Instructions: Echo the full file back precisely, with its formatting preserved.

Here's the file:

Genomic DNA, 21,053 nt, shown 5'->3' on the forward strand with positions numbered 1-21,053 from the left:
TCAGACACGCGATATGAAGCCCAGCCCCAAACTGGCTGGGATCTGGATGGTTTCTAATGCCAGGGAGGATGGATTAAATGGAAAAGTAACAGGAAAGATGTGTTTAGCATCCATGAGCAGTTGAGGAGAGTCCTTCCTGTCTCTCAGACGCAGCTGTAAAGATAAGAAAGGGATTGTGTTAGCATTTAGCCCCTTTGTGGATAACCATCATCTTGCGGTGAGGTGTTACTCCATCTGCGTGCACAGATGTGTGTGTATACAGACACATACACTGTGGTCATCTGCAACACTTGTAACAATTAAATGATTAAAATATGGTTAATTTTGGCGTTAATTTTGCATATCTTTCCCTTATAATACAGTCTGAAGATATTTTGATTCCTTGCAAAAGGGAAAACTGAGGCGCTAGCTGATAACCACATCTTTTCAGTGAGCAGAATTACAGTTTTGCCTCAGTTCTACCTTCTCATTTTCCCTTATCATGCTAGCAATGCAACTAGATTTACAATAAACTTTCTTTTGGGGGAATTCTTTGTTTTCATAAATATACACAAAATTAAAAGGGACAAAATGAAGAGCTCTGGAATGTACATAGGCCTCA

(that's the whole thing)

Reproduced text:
Genomic DNA, 21,053 nt, shown 5'->3' on the forward strand with positions numbered 1-21,053 from the left:
TCAGACACGCGATATGAAGCCCAGCCCCAAACTGGCTGGGATCTGGATGGTTTCTAATGCCAGGGAGGATGGATTAAATGGAAAAGTAACAGGAAAGATGTGTTTAGCATCCATGAGCAGTTGAGGAGAGTCCTTCCTGTCTCTCAGACGCAGCTGTAAAGATAAGAAAGGGATTGTGTTAGCATTTAGCCCCTTTGTGGATAACCATCATCTTGCGGTGAGGTGTTACTCCATCTGCGTGCACAGATGTGTGTGTATACAGACACATACACTGTGGTCATCTGCAACACTTGTAACAATTAAATGATTAAAATATGGTTAATTTTGGCGTTAATTTTGCATATCTTTCCCTTATAATACAGTCTGAAGATATTTTGATTCCTTGCAAAAGGGAAAACTGAGGCGCTAGCTGATAACCACATCTTTTCAGTGAGCAGAATTACAGTTTTGCCTCAGTTCTACCTTCTCATTTTCCCTTATCATGCTAGCAATGCAACTAGATTTACAATAAACTTTCTTTTGGGGGAATTCTTTGTTTTCATAAATATACACAAAATTAAAAGGGACAAAATGAAGAGCTCTGGAATGTACATAGGCCTCA